Rt Hon Henry James Fitzroy
             Earl of Euston


A Brief History of The Euston Lodge 2283


Pedestal Apron


The Lodge took it’s name from Henry James Fitzroy, Earl of Euston, Provincial Grand Master of the Masonic Province of Northamptonshire & Huntingdonshire from 1887 to 1912. In spite of his high rank, Lord Euston was well known in masonic circles as a keen freemason and had a particular interest in the Euston Lodge as it was the first to be consecrated by him as Provincial Grand Master (PGM). The consecration ceremony took place in the lodge room at the New Inn, St Neots, on the 12th March 1889 when Brother John George Green was installed as Worshipful Master.


The New Inn – 1889 to 1904



The lodge met in the ‘Euston Room’ at the New Inn for a little over fifteen years and during this period initiated twenty four candidates and welcomed eleven joining members.

At the lodge meeting held on the 4th of November 1903 an item recorded in the minutes mentioned continued dissatisfaction with catering and treatment of the brethren. A small sub-committee was formed to consider the question and make recommendations. As a result, while meetings continued at the New Inn, the festive board was transferred to the Cross Keys Hotel until complete removal to the latter in September 1904.


The Cross Keys Hotel – 1904 to 1973



Conditions at the Cross Keys proved more satisfactory and a more regular flow of candidates developed. Several double ceremonies took place and at some meetings more than one degree was performed. As might be expected the progress of the lodge was less spectacular during the period of hostilities 1914-1918.

During the period of ‘emergency’ of 1939-1945, the lodge reviewed it’s meeting dates and times and for a short period met on the second Saturday of the month at 2.30pm but soon reverted to the more familiar third Wednesday. Rationing during the war caused catering difficulties and seating at the festive board was restricted to thirty.

In 1951 the lodge agreed to sponsor a new lodge to be called the Old Kimboltonian’s Lodge (7204). This was duly consecrated on 11th September 1932 and thus became the first daughter lodge of Euston 2283.

In 1959, as the current facilities became less adequate at the Cross Keys Hotel, consideration was given for the purchase the public rooms in St Neots but, due to inadequate funds, the matter did not proceed.


The Purchase and Creation of the Masonic Rooms, Eaton Socon


On Wednesday 18th March 1970 a resolution was passed to enter into a contract for the purchase of a building situated in Eaton Socon at a cost of £2,500 for the purpose of converting its use into a Masonic Hall and Temple. The building fund held, by this time, had reached £2,129. The purchase was completed on 30th December 1971.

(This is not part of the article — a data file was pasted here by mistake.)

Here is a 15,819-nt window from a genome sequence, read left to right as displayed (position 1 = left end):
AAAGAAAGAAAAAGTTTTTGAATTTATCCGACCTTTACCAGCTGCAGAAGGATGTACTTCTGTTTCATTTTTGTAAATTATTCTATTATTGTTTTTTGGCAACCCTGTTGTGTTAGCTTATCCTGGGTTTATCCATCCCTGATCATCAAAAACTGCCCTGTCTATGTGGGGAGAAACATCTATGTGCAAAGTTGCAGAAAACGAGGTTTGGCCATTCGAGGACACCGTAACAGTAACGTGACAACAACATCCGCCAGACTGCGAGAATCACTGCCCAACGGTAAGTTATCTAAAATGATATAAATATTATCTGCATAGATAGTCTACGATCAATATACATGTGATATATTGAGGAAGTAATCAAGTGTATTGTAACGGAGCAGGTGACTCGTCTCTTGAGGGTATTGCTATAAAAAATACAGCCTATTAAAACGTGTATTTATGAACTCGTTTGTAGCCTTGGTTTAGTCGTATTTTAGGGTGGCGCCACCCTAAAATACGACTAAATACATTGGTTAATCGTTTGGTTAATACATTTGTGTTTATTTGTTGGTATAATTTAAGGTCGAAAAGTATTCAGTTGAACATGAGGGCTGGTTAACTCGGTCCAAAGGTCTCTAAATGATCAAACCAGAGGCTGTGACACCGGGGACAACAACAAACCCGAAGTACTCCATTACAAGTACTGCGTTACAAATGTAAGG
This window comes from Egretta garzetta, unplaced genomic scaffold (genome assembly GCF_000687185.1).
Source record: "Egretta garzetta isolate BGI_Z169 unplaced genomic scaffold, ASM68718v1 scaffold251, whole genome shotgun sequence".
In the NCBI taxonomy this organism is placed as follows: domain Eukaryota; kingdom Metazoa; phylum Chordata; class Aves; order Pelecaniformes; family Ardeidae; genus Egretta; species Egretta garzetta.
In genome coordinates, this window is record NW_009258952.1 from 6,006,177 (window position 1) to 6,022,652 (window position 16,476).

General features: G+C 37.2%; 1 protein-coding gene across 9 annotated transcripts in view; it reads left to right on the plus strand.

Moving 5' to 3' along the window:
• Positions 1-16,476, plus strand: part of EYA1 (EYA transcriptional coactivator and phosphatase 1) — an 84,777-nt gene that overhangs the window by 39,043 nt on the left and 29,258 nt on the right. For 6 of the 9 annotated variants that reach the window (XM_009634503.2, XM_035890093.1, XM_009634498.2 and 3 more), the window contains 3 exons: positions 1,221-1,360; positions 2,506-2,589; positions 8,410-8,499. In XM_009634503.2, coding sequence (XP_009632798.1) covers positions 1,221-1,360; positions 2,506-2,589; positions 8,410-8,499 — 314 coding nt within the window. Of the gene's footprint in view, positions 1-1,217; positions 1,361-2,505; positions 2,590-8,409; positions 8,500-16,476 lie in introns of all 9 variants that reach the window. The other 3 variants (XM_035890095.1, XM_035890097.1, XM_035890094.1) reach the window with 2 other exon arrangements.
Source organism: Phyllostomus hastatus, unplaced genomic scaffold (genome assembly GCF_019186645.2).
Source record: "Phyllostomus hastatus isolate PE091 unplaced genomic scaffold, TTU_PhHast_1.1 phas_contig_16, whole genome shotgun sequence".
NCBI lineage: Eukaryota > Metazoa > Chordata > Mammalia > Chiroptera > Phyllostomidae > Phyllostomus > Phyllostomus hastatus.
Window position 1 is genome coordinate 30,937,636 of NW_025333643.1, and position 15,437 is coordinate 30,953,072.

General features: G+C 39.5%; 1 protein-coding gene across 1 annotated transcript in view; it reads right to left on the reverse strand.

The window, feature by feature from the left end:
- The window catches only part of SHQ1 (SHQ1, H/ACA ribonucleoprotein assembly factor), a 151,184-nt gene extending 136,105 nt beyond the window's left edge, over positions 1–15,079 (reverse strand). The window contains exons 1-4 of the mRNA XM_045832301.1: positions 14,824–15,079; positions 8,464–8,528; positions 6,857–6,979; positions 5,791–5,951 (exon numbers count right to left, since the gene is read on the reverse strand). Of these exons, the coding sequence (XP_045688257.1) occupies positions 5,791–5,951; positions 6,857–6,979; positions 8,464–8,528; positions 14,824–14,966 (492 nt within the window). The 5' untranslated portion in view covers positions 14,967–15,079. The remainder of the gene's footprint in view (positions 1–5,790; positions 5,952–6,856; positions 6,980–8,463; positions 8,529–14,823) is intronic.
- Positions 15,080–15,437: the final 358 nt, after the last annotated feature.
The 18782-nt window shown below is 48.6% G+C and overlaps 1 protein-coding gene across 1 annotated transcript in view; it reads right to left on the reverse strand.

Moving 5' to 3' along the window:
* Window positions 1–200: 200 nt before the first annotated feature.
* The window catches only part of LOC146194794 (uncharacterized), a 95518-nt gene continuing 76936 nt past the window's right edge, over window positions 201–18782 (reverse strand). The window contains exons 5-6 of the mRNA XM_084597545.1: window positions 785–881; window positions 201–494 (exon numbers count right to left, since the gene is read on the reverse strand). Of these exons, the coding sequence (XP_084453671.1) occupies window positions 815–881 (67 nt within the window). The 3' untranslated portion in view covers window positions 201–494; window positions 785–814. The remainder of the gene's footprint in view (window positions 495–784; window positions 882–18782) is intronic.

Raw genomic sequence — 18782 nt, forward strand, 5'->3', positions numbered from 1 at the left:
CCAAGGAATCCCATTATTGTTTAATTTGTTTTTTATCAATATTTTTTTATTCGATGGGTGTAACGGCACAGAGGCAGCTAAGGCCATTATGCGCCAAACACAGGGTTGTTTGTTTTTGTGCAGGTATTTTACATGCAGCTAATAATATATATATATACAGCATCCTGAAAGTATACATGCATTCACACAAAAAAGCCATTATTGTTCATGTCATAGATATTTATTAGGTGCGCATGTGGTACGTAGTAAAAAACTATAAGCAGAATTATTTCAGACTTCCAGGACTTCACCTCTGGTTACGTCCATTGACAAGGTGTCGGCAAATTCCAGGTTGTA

The brethren rallied nobly to convert this sadly run down building and generous donations were made to the building fund.

Originally an outhouse attached to a farmhouse next door, the building dated from around the early eighteenth century and was used partially as a malt house and later for seed dressing. During the Second World War it housed motor vehicles, accessories and spares.


The Masonic Rooms – 1973 to Present


The first meeting of the lodge in its new premises took place Wednesday 19th September 1973. Tribute was paid to the effort, dedication and generosity of so many of the members which enabled the lodge to no longer be nomadic.

The original warrant of the lodge being irretrievably lost, a warrant of confirmation was obtained. The new Temple was dedicated on 15th March 1974 by R.W.Bro. R.A.Palmer, Provincial Grand Master.

On 19th October 1977 a proposition was carried that the lodge sponsor the formation of its second daughter lodge and a petition was duly signed in open lodge 15th March 1978. The Toseland Lodge was consecrated on 24th  May 1978.

The building is no longer owned by the Euston Lodge after having been sold to another masonic order, namely The Worshipful Society of Free Masons, Rough Masons, Wallers, Slaters, Paviors, Plaisterers and Bricklayers (known as The Operatives) as their Headquarters building. Several other orders currently share the use of its facilities thanks to the original courageous decision to purchase and refurbish the property in the early seventies.





























*   Photographs of New Inn & Cross Keys Hotel by kind permission of St Neots Local History Society